The VFA, negotiated soon after the closure of American military bases in the Philippines in the early 1990s, provides the legal framework for US soldiers to enter the Philippines.
It also provides the operating software for the Philippine-US defense alliance, enshrined in the 1951 Mutual Defense Treaty, which at any given time sees US troops stationed in the country on a rotating basis, including in terrorism-prone southern regions.
“Now they won’t let Bato (dela Rosa) go to America. I am warning you…if you don’t do the correction there. One, I will terminate the bases, Visiting Forces Agreement. I will end that son of a bitch,” Duterte thundered in remarks reported in local media.
Without the VFA, the US would not be able to sustain its significant military presence in the Philippines, a turn that would have major ramifications for America’s strategic position in the Western Pacific, particularly vis-à-vis China.
It would also impact on joint military activities and exercises, of which nearly 300 were held last year.
Ratified by the Philippine Senate in the late 1990s, some suggest that the upper house would have to approve Duterte’s scrapping of the VFA. However, top government officials maintain that Duterte can unilaterally abrogate the agreement without legislative approval.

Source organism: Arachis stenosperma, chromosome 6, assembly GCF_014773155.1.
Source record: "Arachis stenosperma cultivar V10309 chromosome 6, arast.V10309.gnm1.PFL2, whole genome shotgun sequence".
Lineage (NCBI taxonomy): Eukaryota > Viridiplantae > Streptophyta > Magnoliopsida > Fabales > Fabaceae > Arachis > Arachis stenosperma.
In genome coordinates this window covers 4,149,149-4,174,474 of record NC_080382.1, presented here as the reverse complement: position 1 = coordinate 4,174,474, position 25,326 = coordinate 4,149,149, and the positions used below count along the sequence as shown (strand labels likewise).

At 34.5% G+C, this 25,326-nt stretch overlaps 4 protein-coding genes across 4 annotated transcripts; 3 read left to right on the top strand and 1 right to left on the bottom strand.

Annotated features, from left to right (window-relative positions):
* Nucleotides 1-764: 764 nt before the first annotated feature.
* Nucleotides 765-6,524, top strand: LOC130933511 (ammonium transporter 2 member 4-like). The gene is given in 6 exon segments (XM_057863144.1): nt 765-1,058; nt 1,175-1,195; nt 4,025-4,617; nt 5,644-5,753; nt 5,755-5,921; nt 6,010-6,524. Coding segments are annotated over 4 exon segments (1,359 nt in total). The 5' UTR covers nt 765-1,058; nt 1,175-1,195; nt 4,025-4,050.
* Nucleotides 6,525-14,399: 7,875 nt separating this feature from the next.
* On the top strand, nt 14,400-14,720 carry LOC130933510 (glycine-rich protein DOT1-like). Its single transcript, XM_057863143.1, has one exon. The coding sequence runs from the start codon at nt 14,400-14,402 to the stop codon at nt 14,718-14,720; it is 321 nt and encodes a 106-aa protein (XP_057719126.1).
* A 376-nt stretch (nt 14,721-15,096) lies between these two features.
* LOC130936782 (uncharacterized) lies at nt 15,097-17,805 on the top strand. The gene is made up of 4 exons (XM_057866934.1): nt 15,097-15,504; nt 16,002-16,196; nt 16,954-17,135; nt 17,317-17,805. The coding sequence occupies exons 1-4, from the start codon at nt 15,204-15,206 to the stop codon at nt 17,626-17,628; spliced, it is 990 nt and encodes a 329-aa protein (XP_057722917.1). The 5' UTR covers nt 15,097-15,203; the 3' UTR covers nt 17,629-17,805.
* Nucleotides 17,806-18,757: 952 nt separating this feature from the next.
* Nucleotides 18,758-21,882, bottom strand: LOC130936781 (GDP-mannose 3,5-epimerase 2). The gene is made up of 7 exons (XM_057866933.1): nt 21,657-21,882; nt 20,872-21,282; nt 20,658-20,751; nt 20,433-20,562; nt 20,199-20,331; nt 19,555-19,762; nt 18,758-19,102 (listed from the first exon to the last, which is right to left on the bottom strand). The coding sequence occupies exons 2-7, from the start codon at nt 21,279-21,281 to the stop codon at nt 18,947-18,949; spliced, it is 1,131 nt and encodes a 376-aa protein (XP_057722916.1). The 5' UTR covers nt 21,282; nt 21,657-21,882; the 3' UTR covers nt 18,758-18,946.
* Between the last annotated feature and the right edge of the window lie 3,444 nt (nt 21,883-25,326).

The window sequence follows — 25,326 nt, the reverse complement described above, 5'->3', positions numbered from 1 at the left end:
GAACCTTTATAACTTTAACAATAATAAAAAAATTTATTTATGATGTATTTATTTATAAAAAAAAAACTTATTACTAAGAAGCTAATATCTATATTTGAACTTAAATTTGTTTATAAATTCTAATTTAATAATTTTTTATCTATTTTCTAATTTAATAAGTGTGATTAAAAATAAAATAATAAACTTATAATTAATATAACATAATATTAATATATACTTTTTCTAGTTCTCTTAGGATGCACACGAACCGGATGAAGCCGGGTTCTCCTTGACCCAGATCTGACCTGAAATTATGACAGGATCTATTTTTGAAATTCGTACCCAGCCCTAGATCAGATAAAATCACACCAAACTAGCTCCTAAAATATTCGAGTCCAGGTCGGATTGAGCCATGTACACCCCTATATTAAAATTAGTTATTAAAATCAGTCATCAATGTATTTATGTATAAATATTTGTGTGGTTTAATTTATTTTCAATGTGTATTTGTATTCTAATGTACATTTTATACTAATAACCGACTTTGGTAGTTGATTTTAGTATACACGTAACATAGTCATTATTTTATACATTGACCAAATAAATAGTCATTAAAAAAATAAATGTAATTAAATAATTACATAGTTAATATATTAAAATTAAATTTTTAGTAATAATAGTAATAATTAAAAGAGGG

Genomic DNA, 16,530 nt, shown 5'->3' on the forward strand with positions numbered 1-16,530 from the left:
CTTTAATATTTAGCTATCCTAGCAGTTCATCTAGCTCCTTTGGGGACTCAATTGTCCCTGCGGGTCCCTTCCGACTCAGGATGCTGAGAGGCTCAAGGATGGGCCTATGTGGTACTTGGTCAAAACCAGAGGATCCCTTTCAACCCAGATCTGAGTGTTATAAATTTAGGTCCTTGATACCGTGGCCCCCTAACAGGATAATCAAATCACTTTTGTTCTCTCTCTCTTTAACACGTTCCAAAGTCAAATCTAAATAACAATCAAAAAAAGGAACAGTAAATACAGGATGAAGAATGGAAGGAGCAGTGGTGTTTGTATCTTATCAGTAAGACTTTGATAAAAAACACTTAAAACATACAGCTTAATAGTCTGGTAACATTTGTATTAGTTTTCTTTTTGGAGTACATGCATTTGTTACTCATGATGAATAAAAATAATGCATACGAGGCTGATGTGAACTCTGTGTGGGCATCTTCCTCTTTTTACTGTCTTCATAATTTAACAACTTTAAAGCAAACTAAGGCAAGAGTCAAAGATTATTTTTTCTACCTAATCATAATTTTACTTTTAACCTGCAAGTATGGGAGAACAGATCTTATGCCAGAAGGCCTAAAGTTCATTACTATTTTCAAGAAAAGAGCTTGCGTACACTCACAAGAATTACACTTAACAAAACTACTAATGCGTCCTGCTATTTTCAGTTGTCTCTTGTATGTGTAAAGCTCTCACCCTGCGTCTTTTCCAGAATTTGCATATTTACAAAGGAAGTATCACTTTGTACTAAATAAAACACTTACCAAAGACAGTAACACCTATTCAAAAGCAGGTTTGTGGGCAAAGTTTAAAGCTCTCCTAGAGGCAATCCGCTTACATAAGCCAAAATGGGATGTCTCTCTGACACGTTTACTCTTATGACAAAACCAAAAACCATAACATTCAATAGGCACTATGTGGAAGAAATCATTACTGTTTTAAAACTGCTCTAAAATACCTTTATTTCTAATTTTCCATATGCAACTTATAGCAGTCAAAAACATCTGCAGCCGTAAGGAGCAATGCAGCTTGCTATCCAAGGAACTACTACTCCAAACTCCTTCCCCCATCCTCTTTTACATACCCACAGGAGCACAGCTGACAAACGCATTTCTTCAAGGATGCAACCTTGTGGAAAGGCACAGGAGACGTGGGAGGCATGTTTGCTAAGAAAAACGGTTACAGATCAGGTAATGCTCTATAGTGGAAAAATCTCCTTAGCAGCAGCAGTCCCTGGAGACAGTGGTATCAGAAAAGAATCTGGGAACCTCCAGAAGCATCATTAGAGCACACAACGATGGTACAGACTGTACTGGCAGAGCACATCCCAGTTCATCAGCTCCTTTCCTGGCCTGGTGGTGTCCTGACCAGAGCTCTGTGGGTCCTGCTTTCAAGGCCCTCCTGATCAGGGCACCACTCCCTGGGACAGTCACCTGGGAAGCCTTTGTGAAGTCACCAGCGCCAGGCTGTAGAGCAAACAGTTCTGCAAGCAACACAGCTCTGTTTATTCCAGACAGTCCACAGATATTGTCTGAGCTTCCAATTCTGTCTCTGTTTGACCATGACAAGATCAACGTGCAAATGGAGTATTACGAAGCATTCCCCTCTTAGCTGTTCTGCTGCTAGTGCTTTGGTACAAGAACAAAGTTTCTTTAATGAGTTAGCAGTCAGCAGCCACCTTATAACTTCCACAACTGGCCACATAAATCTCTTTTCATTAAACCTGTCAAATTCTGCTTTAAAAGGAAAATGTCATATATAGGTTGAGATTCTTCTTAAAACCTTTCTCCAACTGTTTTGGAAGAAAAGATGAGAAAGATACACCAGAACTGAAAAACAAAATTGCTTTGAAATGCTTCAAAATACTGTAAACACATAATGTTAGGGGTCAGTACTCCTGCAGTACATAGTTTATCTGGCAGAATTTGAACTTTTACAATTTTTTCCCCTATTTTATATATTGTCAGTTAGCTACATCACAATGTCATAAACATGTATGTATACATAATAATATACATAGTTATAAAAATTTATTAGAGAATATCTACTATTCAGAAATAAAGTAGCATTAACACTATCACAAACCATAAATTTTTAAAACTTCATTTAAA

“The termination of the VFA may be unilaterally initiated by the Philippines, and it is well within the right of the Philippine government to do so if it determines that the agreement no longer redounds to our national interest,” Philippine Defense Secretary Delfin Lorenzana told reporters on January 24.
“All that is required is that a notice of termination be served to the US government. The termination shall take effect 180 days after the date of the notice.”
The defense secretary, known for his independent views and longstanding ties with the US, placed Duterte’s latest threat within the broader context of perceived persistent US interference in Philippine domestic affairs.
“I can understand why [Duterte] is peeved by the cancellation of Senator Bato’s visa because of alleged extrajudicial killings in connection with the drug war,” Lorenzana told this writer on January 24. “It is a direct affront to [Duterte] being the architect of the drug war that he started upon his assumption of office.”
“[Let’s not forget] Duterte ordered Bato, then the newly installed PNP Chief, to launch the drug war and enjoined the entire PNP to do their duties and pledged he would back them up. That he would take responsibility for their official actions,” Lorenzana said. “That he would go to prison for them. He is just being true to his promise,” the defense chief added.
The reaction among Filipino senators, however, has been mixed. Key Duterte allies such as Senator Aquilino Pimentel III, who chairs the upper house’s foreign relations committee, said that the president can nix the VFA “with or without a reason.”